2.50
Hdl Handle:
http://hdl.handle.net/10541/86535
Title:
Management of elderly patients with lung cancer.
Authors:
Ranson, Malcolm R; White, Shane C; Thatcher, Nick
Abstract:
Cancer management in the older patient is a growing concern, particularly with the increasing geriatric population and the high incidence of cancer among these individuals. Incidence of lung cancer in particular is known to rise with age. This article reviews prognosis, treatment options, and decision-making issues for both clinician and patient with respect to both non-small-cell and small-cell lung cancer in this population. Research findings dealing with response rates, survival rates, and symptom control in this age group are reviewed for radiotherapy, surgery, and for various chemotherapy agents, including gemcitabine, the taxanes, vinorelbine, and the topoisomerase 1 inhibitors. Quality- of-life issues are also addressed.
Affiliation:
Department of Medical Oncology, Christie Hospital NHS Trust and Holt Radium Institute, Wilmslow Road, Manchester M20 4BX, United Kingdom.
Citation:
Management of elderly patients with lung cancer. 2000, 2 (1):90-5 Curr Oncol Rep
Journal:
Current Oncology Reports
Issue Date:
Jan-2000
URI:
http://hdl.handle.net/10541/86535
DOI:
10.1007/s11912-000-0015-y
PubMed ID:
11122829
Type:
Article
Language:
en
ISSN:
1523-3790
Appears in Collections:
All Christie Publications

Full metadata record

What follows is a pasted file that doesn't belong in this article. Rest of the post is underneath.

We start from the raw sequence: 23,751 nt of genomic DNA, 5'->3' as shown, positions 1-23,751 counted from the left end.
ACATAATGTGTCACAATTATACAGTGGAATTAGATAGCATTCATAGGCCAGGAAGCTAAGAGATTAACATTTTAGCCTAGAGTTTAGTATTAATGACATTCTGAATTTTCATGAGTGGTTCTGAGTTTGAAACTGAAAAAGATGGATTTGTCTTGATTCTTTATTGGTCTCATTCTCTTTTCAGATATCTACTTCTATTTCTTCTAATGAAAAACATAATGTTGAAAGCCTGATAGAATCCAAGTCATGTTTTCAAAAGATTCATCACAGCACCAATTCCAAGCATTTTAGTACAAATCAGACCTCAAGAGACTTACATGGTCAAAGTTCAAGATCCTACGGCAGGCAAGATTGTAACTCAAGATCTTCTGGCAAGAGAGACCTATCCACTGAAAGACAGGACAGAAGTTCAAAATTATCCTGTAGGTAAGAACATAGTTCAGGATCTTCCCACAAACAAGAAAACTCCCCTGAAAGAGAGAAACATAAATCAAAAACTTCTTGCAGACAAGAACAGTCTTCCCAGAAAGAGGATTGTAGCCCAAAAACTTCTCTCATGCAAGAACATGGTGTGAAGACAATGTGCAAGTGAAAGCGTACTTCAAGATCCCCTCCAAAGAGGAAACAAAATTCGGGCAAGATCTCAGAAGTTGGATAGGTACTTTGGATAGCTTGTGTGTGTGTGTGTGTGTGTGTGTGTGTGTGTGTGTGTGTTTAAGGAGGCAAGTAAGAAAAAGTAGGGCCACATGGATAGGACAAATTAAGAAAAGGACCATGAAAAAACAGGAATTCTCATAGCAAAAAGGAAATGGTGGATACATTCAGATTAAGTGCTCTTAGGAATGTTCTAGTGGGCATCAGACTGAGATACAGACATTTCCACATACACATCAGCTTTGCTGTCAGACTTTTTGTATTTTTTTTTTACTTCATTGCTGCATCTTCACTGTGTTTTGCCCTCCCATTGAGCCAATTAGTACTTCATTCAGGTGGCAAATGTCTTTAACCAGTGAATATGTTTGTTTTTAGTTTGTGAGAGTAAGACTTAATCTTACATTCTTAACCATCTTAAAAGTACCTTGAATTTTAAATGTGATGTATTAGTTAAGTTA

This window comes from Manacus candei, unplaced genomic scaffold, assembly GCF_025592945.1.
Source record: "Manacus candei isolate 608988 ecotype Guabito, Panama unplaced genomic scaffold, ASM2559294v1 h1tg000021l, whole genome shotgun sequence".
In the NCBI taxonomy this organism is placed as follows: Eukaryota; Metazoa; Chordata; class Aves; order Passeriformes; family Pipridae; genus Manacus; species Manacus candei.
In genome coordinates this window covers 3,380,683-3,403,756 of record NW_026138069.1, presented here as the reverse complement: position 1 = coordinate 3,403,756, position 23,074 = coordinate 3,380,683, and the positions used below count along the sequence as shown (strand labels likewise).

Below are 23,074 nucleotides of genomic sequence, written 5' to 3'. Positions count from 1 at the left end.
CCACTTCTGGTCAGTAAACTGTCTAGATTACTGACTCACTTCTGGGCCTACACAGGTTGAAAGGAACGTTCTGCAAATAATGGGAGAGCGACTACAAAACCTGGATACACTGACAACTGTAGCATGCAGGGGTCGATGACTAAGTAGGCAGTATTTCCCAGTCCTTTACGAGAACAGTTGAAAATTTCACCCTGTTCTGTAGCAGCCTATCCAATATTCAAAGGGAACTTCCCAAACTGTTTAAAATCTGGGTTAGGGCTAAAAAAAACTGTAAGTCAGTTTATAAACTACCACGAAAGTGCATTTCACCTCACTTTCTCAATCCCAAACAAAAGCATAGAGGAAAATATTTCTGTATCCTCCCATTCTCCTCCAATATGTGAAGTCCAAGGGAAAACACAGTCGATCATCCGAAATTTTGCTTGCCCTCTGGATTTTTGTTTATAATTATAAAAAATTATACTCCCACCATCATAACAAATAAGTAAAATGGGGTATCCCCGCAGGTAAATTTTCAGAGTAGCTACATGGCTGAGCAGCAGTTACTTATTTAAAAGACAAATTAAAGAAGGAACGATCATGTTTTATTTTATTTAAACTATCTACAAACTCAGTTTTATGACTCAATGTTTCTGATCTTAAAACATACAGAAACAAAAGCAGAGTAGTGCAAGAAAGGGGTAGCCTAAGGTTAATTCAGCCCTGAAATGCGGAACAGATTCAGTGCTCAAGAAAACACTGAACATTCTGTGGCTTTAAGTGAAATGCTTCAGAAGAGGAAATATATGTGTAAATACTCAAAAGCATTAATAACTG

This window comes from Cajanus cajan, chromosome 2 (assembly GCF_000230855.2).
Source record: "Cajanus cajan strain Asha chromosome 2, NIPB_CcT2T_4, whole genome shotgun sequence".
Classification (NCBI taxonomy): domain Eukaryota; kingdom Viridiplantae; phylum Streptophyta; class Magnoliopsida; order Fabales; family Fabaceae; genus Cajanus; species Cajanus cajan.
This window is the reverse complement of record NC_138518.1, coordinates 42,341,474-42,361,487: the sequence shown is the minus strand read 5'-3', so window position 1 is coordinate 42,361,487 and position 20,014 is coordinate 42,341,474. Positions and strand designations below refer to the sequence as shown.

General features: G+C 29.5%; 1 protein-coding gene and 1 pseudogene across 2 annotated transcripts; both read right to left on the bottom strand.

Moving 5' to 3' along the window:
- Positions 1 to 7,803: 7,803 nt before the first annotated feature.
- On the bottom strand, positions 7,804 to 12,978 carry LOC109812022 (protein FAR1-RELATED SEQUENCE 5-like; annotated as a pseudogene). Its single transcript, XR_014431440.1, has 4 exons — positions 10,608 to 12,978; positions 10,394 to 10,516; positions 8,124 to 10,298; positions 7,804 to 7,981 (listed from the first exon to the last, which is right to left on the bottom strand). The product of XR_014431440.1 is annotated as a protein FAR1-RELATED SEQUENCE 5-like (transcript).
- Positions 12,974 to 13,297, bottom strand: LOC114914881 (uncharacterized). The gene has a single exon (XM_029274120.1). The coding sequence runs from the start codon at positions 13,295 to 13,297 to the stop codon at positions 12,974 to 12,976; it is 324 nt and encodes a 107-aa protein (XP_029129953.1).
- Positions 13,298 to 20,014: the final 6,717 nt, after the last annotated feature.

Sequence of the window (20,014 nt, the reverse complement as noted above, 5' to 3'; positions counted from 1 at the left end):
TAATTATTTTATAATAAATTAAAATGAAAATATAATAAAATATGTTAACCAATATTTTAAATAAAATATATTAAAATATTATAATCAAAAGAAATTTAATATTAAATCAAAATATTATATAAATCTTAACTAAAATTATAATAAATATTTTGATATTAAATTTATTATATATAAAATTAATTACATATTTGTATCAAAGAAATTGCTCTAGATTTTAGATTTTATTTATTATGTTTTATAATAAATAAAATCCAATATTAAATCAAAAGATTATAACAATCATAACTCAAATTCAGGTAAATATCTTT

DC FieldValue Language
dc.contributor.authorRanson, Malcolm Ren
dc.contributor.authorWhite, Shane Cen
dc.contributor.authorThatcher, Nicken
dc.date.accessioned2009-11-19T17:02:22Z-
dc.date.available2009-11-19T17:02:22Z-
dc.date.issued2000-01-
dc.identifier.citationManagement of elderly patients with lung cancer. 2000, 2 (1):90-5 Curr Oncol Repen
dc.identifier.issn1523-3790-
dc.identifier.pmid11122829-
dc.identifier.doi10.1007/s11912-000-0015-y-
dc.identifier.urihttp://hdl.handle.net/10541/86535-
dc.description.abstractCancer management in the older patient is a growing concern, particularly with the increasing geriatric population and the high incidence of cancer among these individuals. Incidence of lung cancer in particular is known to rise with age. This article reviews prognosis, treatment options, and decision-making issues for both clinician and patient with respect to both non-small-cell and small-cell lung cancer in this population. Research findings dealing with response rates, survival rates, and symptom control in this age group are reviewed for radiotherapy, surgery, and for various chemotherapy agents, including gemcitabine, the taxanes, vinorelbine, and the topoisomerase 1 inhibitors. Quality- of-life issues are also addressed.en
dc.language.isoenen
dc.subjectLung Canceren
dc.subject.meshAge Factors-
dc.subject.meshAged-
dc.subject.meshAntineoplastic Agents, Phytogenic-
dc.subject.meshBridged Compounds-
dc.subject.meshCarcinoma, Non-Small-Cell Lung-
dc.subject.meshCarcinoma, Small Cell-
dc.subject.meshCombined Modality Therapy-
dc.subject.meshDecision Making-
dc.subject.meshDeoxycytidine-
dc.subject.meshGeriatrics-
dc.subject.meshHumans-
dc.subject.meshLung Neoplasms-
dc.subject.meshPrognosis-
dc.subject.meshQuality of Life-
dc.subject.meshSurvival Analysis-
dc.subject.meshTaxoids-
dc.subject.meshVinblastine-
dc.titleManagement of elderly patients with lung cancer.en
dc.typeArticleen
dc.contributor.departmentDepartment of Medical Oncology, Christie Hospital NHS Trust and Holt Radium Institute, Wilmslow Road, Manchester M20 4BX, United Kingdom.en
dc.identifier.journalCurrent Oncology Reportsen

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